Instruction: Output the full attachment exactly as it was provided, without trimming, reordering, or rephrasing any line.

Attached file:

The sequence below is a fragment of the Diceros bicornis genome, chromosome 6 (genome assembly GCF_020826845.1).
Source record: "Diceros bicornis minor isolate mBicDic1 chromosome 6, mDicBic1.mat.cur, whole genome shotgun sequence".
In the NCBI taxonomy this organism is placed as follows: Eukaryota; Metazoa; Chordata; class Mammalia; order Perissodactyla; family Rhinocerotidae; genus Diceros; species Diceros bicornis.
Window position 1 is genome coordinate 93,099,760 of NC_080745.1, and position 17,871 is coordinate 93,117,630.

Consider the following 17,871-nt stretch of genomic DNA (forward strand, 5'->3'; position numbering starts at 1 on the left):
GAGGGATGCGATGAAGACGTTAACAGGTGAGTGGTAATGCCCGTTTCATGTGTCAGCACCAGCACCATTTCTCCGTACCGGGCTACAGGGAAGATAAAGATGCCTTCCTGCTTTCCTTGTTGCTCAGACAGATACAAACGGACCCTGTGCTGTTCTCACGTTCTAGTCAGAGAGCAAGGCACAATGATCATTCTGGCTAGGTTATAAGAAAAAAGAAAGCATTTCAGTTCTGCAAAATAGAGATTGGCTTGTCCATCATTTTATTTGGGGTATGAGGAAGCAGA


The sequence below is a fragment of the Diceros bicornis genome, chromosome 6 (genome assembly GCF_020826845.1).
Source record: "Diceros bicornis minor isolate mBicDic1 chromosome 6, mDicBic1.mat.cur, whole genome shotgun sequence".
In the NCBI taxonomy this organism is placed as follows: Eukaryota; Metazoa; Chordata; class Mammalia; order Perissodactyla; family Rhinocerotidae; genus Diceros; species Diceros bicornis.
Window position 1 is genome coordinate 93,099,760 of NC_080745.1, and position 17,871 is coordinate 93,117,630.

Consider the following 17,871-nt stretch of genomic DNA (forward strand, 5'->3'; position numbering starts at 1 on the left):
GAGGGATGCGATGAAGACGTTAACAGGTGAGTGGTAATGCCCGTTTCATGTGTCAGCACCAGCACCATTTCTCCGTACCGGGCTACAGGGAAGATAAAGATGCCTTCCTGCTTTCCTTGTTGCTCAGACAGATACAAACGGACCCTGTGCTGTTCTCACGTTCTAGTCAGAGAGCAAGGCACAATGATCATTCTGGCTAGGTTATAAGAAAAAAGAAAGCATTTCAGTTCTGCAAAATAGAGATTGGCTTGTCCATCATTTTATTTGGGGTATGAGGAAGCAGA